Jennie's Ocean Voyage: The Sea Dragon
***This is part of a series of personal blog entries by plasticbaglaws.org’s founder Jennie R. Romer, which will document her trip to study plastic pollution in the North Atlantic Ocean with The 5 Gyres Institute.***
The Sea Dragon is the 72-foot sailboat used by The 5 Gyres Institute for many of its expeditions, including mine. I first learned about these expeditions out into the ocean to research plastic pollution several years ago by watching a Frontline documentary about the discovery of the Great Pacific Garbage Patch. As soon as I saw it, I wanted to go. Then I became acquainted with non-profit groups, including 5 Gyres, conducting research voyages that "normal people" could raise money to take part in. These trips commonly required about 30 days or so commitment, and you had to raise $10k+ to join.
I got to know the 5 Gyres Institute better over the years by attending their lectures and speaking at conferences with Stiv. As soon as I heard that they were going on a 7 day voyage in the Atlantic I was in.
When I first committed to the voyage, I had grandiose plans to brush up on my swimming and hit the gym to build my strength and read books about sailing and familiarize myself with Atlantic birds and wildlife. In the end, I just ended up verifying that there would be life vests (personal floatation devices) provided, and showed up.
The first two days aboard the Sea Dragon have been more trying than I’d expected. The weather is great, and leaving the clear turquoise water of Bermuda was beautiful and the sea was calm. Then the realization hit me that I’d be sharing close quarters for a week, including bunking in basically a small hallway, with five other people. My little cave of a bunk could barely fit my six foot frame - with only three feet of vertical space ..... and the only other designated personal space that I have is a 2’x3’ cubby.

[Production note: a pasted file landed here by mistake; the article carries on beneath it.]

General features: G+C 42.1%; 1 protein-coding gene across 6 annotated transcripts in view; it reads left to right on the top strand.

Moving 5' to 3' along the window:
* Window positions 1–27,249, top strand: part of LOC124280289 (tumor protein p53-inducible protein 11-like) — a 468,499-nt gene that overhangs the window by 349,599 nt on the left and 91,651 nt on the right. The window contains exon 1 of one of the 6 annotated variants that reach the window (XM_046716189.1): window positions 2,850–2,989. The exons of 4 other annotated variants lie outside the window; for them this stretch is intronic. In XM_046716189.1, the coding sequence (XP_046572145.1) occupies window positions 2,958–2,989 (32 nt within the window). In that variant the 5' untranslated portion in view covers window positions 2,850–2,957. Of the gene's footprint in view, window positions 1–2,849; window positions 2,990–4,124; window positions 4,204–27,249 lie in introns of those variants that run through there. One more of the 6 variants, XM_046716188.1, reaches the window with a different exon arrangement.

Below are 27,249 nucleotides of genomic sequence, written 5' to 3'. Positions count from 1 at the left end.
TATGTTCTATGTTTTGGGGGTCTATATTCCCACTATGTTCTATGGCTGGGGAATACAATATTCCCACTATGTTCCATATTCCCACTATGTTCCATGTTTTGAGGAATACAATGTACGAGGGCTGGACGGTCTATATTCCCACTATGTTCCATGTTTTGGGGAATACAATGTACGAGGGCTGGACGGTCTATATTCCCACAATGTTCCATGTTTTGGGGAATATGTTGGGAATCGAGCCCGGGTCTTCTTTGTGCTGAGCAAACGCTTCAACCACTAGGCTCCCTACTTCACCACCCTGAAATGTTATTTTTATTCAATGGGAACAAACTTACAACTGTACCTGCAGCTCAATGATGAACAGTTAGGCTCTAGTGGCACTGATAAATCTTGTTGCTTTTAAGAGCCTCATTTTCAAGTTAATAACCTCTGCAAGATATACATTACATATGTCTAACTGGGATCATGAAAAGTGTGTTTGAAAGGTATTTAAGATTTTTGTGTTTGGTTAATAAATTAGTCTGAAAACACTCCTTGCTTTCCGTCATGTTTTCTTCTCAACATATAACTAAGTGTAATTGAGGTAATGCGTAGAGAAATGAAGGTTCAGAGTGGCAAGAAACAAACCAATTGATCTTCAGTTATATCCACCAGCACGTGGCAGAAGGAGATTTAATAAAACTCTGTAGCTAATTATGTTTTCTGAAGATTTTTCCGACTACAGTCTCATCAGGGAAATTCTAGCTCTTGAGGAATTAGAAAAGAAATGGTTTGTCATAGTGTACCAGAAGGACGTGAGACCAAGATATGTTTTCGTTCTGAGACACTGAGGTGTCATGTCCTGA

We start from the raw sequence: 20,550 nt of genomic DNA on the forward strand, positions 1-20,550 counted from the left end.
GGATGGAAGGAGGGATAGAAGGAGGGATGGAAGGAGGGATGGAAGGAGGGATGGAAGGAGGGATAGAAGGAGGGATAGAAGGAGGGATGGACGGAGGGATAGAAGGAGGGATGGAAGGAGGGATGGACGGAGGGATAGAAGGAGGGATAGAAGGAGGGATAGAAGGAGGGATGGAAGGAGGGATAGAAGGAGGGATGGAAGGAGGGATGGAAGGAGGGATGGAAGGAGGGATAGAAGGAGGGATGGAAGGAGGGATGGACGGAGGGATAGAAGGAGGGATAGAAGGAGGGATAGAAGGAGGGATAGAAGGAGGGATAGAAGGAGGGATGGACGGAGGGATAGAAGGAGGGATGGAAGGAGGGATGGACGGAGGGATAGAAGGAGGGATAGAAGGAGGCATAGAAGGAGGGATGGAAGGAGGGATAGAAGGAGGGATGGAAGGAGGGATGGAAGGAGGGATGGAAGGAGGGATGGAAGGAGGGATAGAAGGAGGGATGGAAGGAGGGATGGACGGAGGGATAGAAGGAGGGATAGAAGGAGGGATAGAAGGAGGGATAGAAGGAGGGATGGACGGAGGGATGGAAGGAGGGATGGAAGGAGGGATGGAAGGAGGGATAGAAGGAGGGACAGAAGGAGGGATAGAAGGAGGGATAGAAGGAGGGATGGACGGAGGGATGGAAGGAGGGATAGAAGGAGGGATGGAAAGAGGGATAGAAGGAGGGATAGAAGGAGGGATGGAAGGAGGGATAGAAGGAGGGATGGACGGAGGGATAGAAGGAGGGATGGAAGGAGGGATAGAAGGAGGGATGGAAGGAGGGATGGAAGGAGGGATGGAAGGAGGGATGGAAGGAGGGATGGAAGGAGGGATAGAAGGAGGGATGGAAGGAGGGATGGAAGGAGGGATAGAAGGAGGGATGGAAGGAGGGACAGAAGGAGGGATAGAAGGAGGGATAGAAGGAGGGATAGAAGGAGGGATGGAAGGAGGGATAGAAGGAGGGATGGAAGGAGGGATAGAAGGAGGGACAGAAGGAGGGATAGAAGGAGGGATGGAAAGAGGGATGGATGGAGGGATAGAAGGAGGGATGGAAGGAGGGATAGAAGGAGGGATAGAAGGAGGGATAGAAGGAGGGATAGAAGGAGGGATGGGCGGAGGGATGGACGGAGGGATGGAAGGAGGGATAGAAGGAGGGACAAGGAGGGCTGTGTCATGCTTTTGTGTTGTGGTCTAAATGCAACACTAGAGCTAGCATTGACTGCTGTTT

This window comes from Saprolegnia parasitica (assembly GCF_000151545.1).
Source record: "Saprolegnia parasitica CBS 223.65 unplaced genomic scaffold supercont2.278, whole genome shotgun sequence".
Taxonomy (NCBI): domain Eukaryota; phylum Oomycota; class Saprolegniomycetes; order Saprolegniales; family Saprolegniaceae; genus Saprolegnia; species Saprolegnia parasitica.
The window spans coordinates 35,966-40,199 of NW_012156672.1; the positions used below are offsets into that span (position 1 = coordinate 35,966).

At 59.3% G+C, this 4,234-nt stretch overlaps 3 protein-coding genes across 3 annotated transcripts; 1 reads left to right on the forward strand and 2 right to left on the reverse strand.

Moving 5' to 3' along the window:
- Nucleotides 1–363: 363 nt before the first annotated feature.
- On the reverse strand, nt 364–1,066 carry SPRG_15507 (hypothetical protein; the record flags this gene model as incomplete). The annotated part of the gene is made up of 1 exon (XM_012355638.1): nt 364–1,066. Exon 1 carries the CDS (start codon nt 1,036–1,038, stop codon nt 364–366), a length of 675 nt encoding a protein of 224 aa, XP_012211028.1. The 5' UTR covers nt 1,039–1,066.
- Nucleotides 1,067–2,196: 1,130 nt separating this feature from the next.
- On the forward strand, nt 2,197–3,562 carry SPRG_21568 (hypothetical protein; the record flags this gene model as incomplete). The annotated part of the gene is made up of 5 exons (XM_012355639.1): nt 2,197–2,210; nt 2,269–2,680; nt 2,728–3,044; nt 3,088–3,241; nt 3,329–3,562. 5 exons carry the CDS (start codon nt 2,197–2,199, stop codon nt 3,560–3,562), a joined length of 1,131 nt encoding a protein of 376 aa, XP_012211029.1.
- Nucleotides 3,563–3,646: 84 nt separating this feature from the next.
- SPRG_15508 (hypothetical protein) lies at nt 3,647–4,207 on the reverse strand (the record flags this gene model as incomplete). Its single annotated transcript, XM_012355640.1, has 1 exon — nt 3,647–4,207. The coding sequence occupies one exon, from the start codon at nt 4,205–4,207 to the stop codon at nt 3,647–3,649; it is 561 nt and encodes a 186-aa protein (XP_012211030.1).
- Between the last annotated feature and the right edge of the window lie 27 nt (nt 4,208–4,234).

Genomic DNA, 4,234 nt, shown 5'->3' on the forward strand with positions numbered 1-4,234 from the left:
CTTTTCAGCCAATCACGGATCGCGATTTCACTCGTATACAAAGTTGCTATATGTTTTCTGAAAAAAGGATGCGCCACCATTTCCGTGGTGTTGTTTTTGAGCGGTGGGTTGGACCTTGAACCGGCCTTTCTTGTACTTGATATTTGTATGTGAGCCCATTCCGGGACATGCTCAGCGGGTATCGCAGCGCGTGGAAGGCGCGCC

And then there’s the sea sickness. Luckily I don’t generally get sea sick, and have not had to take any sea sickness medicine..... but the look on almost everyone else’s faces has been dreadful. A few people are incapacitated by sickness and we aren’t even in rough seas yet. Writing a blog on a small-ish boat is way more difficult that I thought as well, since I don’t want to press how long I can sit to be down in the stuffy galley before succumbing to nausea myself. I must say though, sitting up towards the bow and looking out at the vastness of the ocean is inspiring.
We have not been seeing as many big plastic pieces or debris fields as I was expecting, but our trawling the ocean surface for microplastic has been disturbingly fruitful. We trawl the ocean surface for one hour every few hours and we generally get a sample of sargassum, a type of seaweed, (we are near the Sargasso Sea) mixed with microplastic particles and small ocean critters including crabs, shrimp, and Sargasso toad fish. These plastic bits look very similar to what we saw in Bermuda. The attached picture shows a sample from trawling about 100 miles from Bermuda, which is full of sargassum and tiny bits of plastic. How intertwined the sargassum and plastic is shows that plastic is becoming part of the food chain and makes the idea of cleaning up plastics in the ocean seem even less viable.
Here is information about the sampling that we are doing:
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